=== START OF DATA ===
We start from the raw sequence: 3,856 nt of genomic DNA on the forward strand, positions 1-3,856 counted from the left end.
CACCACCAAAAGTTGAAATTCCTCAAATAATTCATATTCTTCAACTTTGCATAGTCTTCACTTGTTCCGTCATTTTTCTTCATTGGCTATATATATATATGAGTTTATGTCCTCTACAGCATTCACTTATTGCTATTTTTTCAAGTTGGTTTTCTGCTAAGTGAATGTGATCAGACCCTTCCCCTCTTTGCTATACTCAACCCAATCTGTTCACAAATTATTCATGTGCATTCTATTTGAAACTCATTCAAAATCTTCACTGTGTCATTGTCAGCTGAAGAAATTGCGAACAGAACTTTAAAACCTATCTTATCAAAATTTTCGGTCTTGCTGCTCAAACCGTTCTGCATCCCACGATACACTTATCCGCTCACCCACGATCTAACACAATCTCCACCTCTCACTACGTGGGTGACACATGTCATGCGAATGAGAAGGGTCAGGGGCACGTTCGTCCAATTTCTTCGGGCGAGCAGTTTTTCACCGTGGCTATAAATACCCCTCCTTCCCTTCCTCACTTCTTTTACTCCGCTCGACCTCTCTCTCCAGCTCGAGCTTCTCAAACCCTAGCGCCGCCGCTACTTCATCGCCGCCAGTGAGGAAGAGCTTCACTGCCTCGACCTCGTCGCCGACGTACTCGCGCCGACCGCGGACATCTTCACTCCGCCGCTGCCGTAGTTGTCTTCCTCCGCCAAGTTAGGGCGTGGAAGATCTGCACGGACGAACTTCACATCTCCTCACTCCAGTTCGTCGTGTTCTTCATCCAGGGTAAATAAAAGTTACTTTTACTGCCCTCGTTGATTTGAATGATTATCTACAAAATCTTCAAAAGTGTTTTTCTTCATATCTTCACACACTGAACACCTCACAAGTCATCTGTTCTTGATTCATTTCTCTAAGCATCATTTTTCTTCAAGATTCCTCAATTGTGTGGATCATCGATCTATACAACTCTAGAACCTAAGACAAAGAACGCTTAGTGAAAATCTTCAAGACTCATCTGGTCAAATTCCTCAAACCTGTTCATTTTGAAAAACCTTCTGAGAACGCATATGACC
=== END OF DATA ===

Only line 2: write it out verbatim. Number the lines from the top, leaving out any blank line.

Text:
CACCACCAAAAGTTGAAATTCCTCAAATAATTCATATTCTTCAACTTTGCATAGTCTTCACTTGTTCCGTCATTTTTCTTCATTGGCTATATATATATATGAGTTTATGTCCTCTACAGCATTCACTTATTGCTATTTTTTCAAGTTGGTTTTCTGCTAAGTGAATGTGATCAGACCCTTCCCCTCTTTGCTATACTCAACCCAATCTGTTCACAAATTATTCATGTGCATTCTATTTGAAACTCATTCAAAATCTTCACTGTGTCATTGTCAGCTGAAGAAATTGCGAACAGAACTTTAAAACCTATCTTATCAAAATTTTCGGTCTTGCTGCTCAAACCGTTCTGCATCCCACGATACACTTATCCGCTCACCCACGATCTAACACAATCTCCACCTCTCACTACGTGGGTGACACATGTCATGCGAATGAGAAGGGTCAGGGGCACGTTCGTCCAATTTCTTCGGGCGAGCAGTTTTTCACCGTGGCTATAAATACCCCTCCTTCCCTTCCTCACTTCTTTTACTCCGCTCGACCTCTCTCTCCAGCTCGAGCTTCTCAAACCCTAGCGCCGCCGCTACTTCATCGCCGCCAGTGAGGAAGAGCTTCACTGCCTCGACCTCGTCGCCGACGTACTCGCGCCGACCGCGGACATCTTCACTCCGCCGCTGCCGTAGTTGTCTTCCTCCGCCAAGTTAGGGCGTGGAAGATCTGCACGGACGAACTTCACATCTCCTCACTCCAGTTCGTCGTGTTCTTCATCCAGGGTAAATAAAAGTTACTTTTACTGCCCTCGTTGATTTGAATGATTATCTACAAAATCTTCAAAAGTGTTTTTCTTCATATCTTCACACACTGAACACCTCACAAGTCATCTGTTCTTGATTCATTTCTCTAAGCATCATTTTTCTTCAAGATTCCTCAATTGTGTGGATCATCGATCTATACAACTCTAGAACCTAAGACAAAGAACGCTTAGTGAAAATCTTCAAGACTCATCTGGTCAAATTCCTCAAACCTGTTCATTTTGAAAAACCTTCTGAGAACGCATATGACC